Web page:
• If fracture occurs, use intramedullary nails (with bone grafting or vascularized fibula bone grafting) or compression and distraction (Ilizarov) treatment with ring fixators.
    • All treatment should be protected after union occurs until the end of growth.
  • Plexiform neurofibromas should not be treated surgically because total removal is nearly impossible and neurologic deficits typically occur.
  • Leg-length inequality should be charted and followed with serial scanograms to ascertain the timing of contralateral leg epiphysiodesis or limb lengthening.
Follow-up
Prognosis
Life expectancy may be compromised by severe mental retardation and malignant disease.
 
Complications
  • Patients with NF1 have a high incidence of malignancy.
  • Usually, these tumors are of the central nervous system.
  • Plexiform neurofibromas also can degenerate into neurofibrosarcomas.
  • Amputation of a leg may be necessary in a patient with severe pseudarthrosis because correction of the nonunion is not always successful.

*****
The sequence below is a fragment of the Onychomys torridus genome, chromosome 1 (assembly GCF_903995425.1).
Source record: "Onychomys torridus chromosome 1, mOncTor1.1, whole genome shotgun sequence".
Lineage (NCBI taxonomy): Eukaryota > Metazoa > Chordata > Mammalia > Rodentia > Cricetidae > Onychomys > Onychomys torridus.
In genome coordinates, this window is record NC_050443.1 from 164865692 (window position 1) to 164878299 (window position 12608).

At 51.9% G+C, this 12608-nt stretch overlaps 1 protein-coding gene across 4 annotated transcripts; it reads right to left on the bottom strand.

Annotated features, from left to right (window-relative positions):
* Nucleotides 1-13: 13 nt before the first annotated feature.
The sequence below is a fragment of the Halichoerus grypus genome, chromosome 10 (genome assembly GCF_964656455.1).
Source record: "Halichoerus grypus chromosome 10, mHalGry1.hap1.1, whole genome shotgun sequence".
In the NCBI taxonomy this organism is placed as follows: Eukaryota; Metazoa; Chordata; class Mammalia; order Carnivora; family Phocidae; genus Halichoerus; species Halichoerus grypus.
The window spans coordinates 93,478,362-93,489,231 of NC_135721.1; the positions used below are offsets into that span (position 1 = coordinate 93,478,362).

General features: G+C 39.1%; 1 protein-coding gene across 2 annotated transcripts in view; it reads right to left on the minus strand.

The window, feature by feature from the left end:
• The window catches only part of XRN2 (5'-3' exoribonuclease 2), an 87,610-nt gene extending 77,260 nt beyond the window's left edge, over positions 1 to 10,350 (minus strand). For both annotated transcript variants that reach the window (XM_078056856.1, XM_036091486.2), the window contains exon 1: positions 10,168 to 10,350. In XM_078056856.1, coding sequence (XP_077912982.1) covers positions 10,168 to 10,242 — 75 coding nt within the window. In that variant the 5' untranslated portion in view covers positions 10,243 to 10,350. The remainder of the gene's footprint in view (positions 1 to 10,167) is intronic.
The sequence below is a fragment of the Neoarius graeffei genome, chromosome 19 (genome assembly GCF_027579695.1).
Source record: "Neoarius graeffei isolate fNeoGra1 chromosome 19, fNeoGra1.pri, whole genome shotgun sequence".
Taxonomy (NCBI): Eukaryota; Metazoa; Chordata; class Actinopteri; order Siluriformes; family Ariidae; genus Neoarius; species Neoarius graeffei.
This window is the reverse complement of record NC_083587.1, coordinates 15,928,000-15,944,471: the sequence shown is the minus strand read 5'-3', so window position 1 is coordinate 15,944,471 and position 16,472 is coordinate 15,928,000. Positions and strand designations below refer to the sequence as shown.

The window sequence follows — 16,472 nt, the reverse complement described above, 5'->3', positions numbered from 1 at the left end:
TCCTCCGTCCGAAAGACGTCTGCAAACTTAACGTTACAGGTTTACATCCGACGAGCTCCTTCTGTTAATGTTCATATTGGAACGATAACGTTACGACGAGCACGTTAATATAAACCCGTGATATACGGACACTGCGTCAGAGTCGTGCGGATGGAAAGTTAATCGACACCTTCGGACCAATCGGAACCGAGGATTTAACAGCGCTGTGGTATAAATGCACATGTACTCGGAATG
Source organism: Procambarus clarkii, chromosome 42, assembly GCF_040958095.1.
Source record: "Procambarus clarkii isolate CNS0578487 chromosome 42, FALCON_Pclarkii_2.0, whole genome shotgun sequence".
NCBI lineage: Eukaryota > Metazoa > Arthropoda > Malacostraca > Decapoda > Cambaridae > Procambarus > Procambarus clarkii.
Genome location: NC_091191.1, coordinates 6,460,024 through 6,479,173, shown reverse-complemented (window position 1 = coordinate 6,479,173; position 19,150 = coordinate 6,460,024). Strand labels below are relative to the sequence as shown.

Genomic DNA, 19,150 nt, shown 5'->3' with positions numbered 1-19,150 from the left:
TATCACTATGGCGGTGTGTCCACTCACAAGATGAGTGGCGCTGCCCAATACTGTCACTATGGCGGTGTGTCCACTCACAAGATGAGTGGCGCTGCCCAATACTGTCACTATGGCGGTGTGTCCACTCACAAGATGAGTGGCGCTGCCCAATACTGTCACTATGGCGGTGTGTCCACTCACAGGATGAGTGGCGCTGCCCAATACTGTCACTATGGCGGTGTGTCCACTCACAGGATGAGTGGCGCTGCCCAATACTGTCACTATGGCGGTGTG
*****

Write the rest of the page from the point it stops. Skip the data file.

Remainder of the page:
• In rare instances, the function of the patient may be best served with amputation.
  • Some patients with dystrophic scoliosis have malformed vertebrae.
  • If substantial kyphosis exists, correction can cause neurologic compromise.
  • Spinal cord monitoring should be performed during all spinal procedures.
Patient Monitoring
  • Annual scanograms are indicated for limb-length discrepancy.
  • Physical examinations for detection of scoliosis should be performed on a yearly basis while the child is growing.
  • Hypertension is a common finding in patients with NF and should be monitored regularly.
Miscellaneous
Codes
ICD9-CM
237.7 Neurofibromatosis
 
Patient Teaching
  • The incidence of tumors (especially those of the nervous system), including optic gliomas, astrocytomas, and acoustic neuromas, is increased.
    • Education about the early signs of auditory, visual, or motor disturbances should be discussed with patients.
  • Educate the patient regarding the need to protect against pseudarthrosis of the tibia until skeletal maturity.
  • Discuss the potential for limb-length discrepancy when pseudarthrosis of the lower extremity or limb gigantism is present.
    • Typical discrepancy in both disorders rarely exceeds 6 cm.
  • If possible, bracing of pseudarthrosis in the tibia should be attempted.
  • Bracing for dystrophic scoliosis is not effective.
  • Bracing for the more commonly encountered idiopathic type of scoliosis should be instituted when the regular indications for idiopathic scoliosis are met.
FAQ
Q: Should soft-tissue neurofibromas be removed?
A: Only if they are growing excessively or are causing symptoms.